Leading article: A big beast at home in the jungle

Share
Related Topics

It is not hard to imagine the agonising that has gone on in the upper echelons of the Conservative Party about whether to bring back Kenneth Clarke. The former Chancellor warrants the description "big beast" simply by virtue of his positions in governments past. But he is not one of those whose distinction has been frozen in time; the description remains valid, more than a decade after he retired to the backbenches.

This is, first, because his tenure at the Treasury remains highly regarded – something that cannot be said of all former Chancellors. It is, second, because he is a doughty Commons performer – someone whom fellow MPs crowd the chamber to hear. And it is, third, because his popularity in the Commons extends to the country at large. Mr Clarke speaks plain English and he is gifted with a common touch; he is a politician voters relate to.

For all these reasons, Mr Clarke can only be an asset to a Shadow Cabinet which is open to criticism for being lightweight in the Commons and short on economic expertise. With the economy likely to be the crucial battleground of the next election – whenever it is called – Mr Clarke gives the Conservatives someone qualified and effective in tackling Gordon Brown on his record. His bluff manner also dilutes the sense of privilege that attends to David Cameron and his immediate entourage.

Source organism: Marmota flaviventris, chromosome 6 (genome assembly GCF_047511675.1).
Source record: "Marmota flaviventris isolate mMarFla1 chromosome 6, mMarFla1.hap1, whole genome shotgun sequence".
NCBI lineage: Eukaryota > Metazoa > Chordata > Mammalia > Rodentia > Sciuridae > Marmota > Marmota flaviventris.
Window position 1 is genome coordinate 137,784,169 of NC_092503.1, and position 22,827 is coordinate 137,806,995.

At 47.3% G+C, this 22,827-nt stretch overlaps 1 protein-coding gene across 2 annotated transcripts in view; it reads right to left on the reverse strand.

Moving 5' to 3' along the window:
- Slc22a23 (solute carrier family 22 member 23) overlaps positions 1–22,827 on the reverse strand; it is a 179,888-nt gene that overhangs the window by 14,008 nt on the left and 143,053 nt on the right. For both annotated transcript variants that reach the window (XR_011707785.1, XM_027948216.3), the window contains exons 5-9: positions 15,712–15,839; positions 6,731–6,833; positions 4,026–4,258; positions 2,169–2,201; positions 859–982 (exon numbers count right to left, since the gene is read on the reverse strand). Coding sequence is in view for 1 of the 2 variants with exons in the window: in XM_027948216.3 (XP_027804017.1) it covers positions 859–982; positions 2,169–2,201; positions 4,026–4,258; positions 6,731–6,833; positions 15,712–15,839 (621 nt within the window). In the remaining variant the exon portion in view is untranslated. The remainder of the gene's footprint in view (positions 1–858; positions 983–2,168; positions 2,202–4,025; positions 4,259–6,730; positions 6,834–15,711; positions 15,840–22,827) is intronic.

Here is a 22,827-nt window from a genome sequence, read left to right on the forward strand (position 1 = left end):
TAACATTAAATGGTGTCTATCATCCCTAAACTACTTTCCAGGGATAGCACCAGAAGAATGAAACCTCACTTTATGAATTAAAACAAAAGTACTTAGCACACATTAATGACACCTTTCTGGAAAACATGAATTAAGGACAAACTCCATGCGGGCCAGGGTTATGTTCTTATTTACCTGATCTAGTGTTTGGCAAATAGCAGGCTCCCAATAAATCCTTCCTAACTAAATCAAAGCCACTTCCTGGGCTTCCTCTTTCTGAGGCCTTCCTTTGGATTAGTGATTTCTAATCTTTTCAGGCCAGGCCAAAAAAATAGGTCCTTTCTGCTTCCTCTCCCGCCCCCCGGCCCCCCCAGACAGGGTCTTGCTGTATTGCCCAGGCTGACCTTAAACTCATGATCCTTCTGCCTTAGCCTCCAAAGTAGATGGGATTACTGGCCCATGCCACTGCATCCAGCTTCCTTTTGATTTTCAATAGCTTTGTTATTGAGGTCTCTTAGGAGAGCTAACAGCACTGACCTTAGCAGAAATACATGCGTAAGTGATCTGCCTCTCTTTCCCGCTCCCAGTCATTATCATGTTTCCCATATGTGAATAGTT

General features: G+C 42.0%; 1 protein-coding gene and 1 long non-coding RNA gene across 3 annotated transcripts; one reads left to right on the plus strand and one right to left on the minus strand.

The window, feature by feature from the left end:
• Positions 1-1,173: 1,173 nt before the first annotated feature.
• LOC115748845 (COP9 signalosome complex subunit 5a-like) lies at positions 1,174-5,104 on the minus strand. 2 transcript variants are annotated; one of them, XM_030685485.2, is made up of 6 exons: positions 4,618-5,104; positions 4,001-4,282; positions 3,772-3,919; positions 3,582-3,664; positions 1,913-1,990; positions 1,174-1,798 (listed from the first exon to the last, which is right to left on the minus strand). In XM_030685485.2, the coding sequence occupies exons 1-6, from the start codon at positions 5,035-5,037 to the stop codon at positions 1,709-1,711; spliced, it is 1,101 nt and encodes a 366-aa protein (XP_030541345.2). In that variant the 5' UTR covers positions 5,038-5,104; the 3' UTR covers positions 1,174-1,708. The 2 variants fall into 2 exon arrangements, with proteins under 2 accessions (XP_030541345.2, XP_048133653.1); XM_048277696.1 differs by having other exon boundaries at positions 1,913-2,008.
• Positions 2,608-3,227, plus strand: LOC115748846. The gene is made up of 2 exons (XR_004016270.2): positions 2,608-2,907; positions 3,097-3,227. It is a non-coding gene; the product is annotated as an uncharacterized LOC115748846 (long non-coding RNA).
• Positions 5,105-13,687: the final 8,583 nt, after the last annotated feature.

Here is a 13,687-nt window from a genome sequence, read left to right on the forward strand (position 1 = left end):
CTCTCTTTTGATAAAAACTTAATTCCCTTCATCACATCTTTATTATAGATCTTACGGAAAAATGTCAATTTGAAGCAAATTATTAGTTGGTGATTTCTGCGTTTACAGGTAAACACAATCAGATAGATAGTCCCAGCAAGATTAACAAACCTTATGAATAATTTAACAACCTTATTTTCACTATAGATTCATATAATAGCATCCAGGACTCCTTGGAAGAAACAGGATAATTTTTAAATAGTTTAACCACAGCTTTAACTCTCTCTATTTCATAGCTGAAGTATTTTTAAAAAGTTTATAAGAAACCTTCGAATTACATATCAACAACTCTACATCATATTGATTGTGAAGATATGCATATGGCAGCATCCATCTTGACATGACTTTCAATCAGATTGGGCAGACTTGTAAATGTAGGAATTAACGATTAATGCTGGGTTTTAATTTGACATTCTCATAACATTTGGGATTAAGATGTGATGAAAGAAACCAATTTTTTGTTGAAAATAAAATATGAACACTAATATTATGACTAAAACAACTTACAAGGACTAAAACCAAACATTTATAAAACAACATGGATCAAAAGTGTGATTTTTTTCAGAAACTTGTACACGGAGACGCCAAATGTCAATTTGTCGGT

The return of one or more big beasts, though, could spell trouble for lesser inhabitants of the jungle – not only Labour ministers whom the Conservatives would like to see devoured. Mr Cameron may have hesitated about recruiting a past – and perhaps future – rival. He will also have been wary of Mr Clarke's pro-Europe views – not only because he does not share them, but because Mr Clarke's very presence on the frontbench could revive the divisive subject of Europe and generate new talk of party splits.

But for a party leader who needs a strengthened pre-election line-up against a Government reinvigorated by the return of Peter Mandelson, the risk is well worth taking. With sufficient courage, and sufficient confidence in his own leadership, Mr Cameron can afford to invite the big beast back.

React Now

Latest stories from i100
iJobs Job Widget
iJobs General

Guru Careers: Software Developer / C# Developer

£40-50K: Guru Careers: We are seeking an experienced Software / C# Developer w...

Guru Careers: Software Developer

£35 - 40k + Benefits: Guru Careers: We are seeking a Software Developer (JavaS...

SThree: Trainee Recruitment Consultant / Resourcer

£18000 - £23000 per annum + Commission: SThree: As a Trainee Recruitment Consu...

Ashdown Group: UI Developer - (UI, HTML, CSS, JavaScript, AngularJS)

£25000 - £40000 per annum: Ashdown Group: UI Developer - (UI, JavaScript, HTML...

Day In a Page

Read Next
Yvette Cooper campaigning in London at the launch of Labour’s women’s manifesto  

I want the Labour Party to lead a revolution in family support

Yvette Cooper
Liz Kendall  

Labour leadership contest: 'Moderniser' is just a vague and overused label